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p. 332


Formula of Medicine for Going to War. 1

p. 333



p. 334

In the middle of this world, chicken hawk grew with her younger brother. She said to him, "To-morrow a company will come to kill us." The girl always remained under the age of puberty. When the sun was here they heard the war party. They came from the east where the sunrises. "Eat first, "she told him. When he had eaten and had enough he said, "Who will go out first?"

p. 335

[paragraph continues] "I will go out first," his sister said. Then the girl stood on the north side of the door. She had on leaves of the black oak for a dress. She had left off her other dress. The boy took out a bundle of twigs, pulled out the knot of the string that tied them, and threw them at her. They all missed her; not one struck her. Then she went to the south side. Again from the north side he pulled out a bundle of twigs and threw them at her. Then she went out and they all fought with her. When the sun was here in the west she had killed all of that company of one hundred men who had come to kill her. When she was through fighting she went in. She took off her dress and put on another.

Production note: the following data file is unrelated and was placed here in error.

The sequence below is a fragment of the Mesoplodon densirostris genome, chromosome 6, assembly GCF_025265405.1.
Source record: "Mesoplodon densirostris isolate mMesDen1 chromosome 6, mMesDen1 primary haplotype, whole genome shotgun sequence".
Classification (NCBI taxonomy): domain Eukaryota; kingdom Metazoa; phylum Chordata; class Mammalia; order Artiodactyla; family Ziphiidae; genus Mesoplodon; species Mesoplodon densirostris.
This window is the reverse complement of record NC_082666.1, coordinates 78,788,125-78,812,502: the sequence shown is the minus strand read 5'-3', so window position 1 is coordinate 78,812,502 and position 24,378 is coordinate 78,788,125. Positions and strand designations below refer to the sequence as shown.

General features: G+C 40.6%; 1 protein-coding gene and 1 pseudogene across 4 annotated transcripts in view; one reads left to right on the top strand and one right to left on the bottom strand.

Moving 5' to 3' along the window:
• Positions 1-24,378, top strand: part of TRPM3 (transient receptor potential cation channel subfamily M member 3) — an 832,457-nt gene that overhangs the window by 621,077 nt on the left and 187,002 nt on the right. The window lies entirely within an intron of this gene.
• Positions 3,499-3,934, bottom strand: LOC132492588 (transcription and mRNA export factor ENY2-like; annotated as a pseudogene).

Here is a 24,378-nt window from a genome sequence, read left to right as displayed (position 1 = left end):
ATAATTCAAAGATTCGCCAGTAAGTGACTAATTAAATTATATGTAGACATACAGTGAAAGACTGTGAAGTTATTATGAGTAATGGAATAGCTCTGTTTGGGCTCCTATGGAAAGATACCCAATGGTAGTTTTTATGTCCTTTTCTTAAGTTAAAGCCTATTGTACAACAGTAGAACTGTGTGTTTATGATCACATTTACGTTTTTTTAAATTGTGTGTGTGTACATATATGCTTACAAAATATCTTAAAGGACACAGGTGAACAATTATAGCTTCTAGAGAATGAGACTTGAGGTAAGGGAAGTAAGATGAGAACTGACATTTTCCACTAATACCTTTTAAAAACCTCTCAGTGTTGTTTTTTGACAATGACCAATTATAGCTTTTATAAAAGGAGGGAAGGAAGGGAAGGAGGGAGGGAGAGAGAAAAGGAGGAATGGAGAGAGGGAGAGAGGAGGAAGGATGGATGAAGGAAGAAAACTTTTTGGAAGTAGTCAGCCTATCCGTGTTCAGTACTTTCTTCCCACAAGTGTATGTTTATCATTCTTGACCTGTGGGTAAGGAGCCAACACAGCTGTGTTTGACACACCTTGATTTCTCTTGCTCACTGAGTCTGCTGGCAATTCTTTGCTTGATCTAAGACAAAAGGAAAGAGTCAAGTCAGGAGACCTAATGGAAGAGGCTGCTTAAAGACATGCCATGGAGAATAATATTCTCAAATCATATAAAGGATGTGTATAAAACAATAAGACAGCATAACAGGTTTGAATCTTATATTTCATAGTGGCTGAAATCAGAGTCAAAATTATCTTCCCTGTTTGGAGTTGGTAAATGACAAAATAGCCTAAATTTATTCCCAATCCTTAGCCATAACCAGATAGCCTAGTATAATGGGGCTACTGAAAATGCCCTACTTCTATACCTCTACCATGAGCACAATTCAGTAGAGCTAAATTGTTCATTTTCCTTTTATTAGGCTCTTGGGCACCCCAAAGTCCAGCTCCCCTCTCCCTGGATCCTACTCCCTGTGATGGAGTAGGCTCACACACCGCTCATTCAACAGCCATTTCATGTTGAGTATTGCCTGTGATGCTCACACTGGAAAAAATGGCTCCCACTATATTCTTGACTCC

That dress of black oak leaves is the one that flies around her. She has a song which she sings. She sings it in the morning. When the war party used to hear it they would say, "Come, let's run away." Then they always ran off. Here southeast of the middle of the world they used to lie until morning, and then they went home. When there was to be a fight she always sang a song. She sang it in the morning and again when she went to bed. None could affect her by singing or saying formulas. The hearts of the men always went along the way that lays behind this world. The song did it.

Again another night the girl found out they were coming "Again a party is coming to kill us," she told her brother. "Indians are about to become," she said. "This will be the medicine. The Indians will say of me when they become, 'This one, I hear, did that way.' Even if many men come against him, there will not be blood on him. When he puts the twigs and black oak leaves on his head, tied together this way, he will be ready to fight."


332:1 Told at Hupa, December 1901, by Henry Hostler often called "Packer Henry."

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